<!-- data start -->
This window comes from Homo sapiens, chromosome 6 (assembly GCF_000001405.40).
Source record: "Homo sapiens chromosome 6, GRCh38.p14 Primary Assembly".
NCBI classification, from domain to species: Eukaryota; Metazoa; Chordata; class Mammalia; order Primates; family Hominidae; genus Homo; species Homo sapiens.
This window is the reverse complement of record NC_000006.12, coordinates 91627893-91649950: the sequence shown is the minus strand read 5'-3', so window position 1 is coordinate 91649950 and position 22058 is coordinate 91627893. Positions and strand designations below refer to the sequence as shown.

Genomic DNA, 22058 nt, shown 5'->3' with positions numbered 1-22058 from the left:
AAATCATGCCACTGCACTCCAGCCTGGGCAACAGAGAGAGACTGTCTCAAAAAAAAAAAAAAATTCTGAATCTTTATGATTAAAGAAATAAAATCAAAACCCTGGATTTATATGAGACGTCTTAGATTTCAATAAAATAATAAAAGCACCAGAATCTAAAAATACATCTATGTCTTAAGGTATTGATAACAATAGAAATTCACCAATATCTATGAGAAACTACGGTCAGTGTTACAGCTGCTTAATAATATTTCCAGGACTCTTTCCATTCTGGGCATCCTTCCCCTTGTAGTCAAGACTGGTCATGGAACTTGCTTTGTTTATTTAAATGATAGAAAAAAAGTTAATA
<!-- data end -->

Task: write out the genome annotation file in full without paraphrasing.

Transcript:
This window comes from Homo sapiens, chromosome 6 (assembly GCF_000001405.40).
Source record: "Homo sapiens chromosome 6, GRCh38.p14 Primary Assembly".
NCBI classification, from domain to species: Eukaryota; Metazoa; Chordata; class Mammalia; order Primates; family Hominidae; genus Homo; species Homo sapiens.
This window is the reverse complement of record NC_000006.12, coordinates 91627893-91649950: the sequence shown is the minus strand read 5'-3', so window position 1 is coordinate 91649950 and position 22058 is coordinate 91627893. Positions and strand designations below refer to the sequence as shown.

Genomic DNA, 22058 nt, shown 5'->3' with positions numbered 1-22058 from the left:
AAATCATGCCACTGCACTCCAGCCTGGGCAACAGAGAGAGACTGTCTCAAAAAAAAAAAAAAATTCTGAATCTTTATGATTAAAGAAATAAAATCAAAACCCTGGATTTATATGAGACGTCTTAGATTTCAATAAAATAATAAAAGCACCAGAATCTAAAAATACATCTATGTCTTAAGGTATTGATAACAATAGAAATTCACCAATATCTATGAGAAACTACGGTCAGTGTTACAGCTGCTTAATAATATTTCCAGGACTCTTTCCATTCTGGGCATCCTTCCCCTTGTAGTCAAGACTGGTCATGGAACTTGCTTTGTTTATTTAAATGATAGAAAAAAAGTTAATA